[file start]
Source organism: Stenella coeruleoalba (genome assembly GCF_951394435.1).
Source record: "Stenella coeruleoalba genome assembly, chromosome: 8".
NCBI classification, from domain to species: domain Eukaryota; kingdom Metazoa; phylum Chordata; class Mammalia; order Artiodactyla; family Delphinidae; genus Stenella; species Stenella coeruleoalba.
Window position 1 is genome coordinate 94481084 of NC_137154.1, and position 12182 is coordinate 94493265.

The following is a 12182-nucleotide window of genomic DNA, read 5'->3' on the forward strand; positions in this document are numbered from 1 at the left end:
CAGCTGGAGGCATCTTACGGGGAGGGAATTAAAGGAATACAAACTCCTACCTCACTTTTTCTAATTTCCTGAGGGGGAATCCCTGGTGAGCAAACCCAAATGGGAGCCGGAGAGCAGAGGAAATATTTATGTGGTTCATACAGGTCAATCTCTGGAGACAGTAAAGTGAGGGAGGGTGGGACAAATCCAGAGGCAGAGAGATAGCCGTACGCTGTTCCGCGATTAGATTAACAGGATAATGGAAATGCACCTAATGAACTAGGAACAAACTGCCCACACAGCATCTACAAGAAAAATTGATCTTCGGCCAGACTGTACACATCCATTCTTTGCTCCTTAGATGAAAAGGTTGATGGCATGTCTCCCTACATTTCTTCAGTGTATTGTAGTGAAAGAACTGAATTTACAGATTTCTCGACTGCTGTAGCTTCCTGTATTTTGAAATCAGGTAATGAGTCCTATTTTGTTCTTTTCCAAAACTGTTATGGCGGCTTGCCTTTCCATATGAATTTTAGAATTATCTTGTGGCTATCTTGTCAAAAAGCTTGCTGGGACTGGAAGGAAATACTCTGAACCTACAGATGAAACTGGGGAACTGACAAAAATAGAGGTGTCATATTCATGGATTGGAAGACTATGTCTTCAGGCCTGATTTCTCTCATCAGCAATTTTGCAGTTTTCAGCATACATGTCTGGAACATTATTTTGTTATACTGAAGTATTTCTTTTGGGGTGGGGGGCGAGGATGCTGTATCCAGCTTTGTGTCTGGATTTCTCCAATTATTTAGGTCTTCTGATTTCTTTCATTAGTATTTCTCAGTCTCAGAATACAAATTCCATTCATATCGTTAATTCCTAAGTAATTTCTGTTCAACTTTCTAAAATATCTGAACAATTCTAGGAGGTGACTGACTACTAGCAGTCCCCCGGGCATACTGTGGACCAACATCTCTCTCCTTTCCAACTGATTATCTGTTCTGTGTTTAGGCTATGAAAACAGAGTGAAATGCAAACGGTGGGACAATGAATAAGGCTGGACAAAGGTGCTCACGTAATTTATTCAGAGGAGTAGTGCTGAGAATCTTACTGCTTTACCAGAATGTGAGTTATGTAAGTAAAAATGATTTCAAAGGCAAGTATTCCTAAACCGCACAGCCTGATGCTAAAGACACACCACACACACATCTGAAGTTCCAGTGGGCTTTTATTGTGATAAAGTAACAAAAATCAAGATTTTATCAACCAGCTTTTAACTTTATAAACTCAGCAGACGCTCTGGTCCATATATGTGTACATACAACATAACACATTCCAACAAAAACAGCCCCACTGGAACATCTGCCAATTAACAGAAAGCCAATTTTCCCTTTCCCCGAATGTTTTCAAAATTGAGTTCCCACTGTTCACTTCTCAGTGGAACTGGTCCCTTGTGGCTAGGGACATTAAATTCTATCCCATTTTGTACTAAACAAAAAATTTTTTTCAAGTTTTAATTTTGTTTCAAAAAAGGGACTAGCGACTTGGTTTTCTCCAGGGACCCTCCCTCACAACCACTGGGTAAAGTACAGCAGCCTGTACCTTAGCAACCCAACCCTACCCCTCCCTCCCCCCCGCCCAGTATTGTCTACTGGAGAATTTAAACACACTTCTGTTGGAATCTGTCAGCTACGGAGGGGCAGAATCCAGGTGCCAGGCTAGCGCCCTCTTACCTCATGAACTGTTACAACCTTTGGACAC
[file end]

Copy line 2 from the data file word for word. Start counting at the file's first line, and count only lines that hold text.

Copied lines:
Source record: "Stenella coeruleoalba genome assembly, chromosome: 8".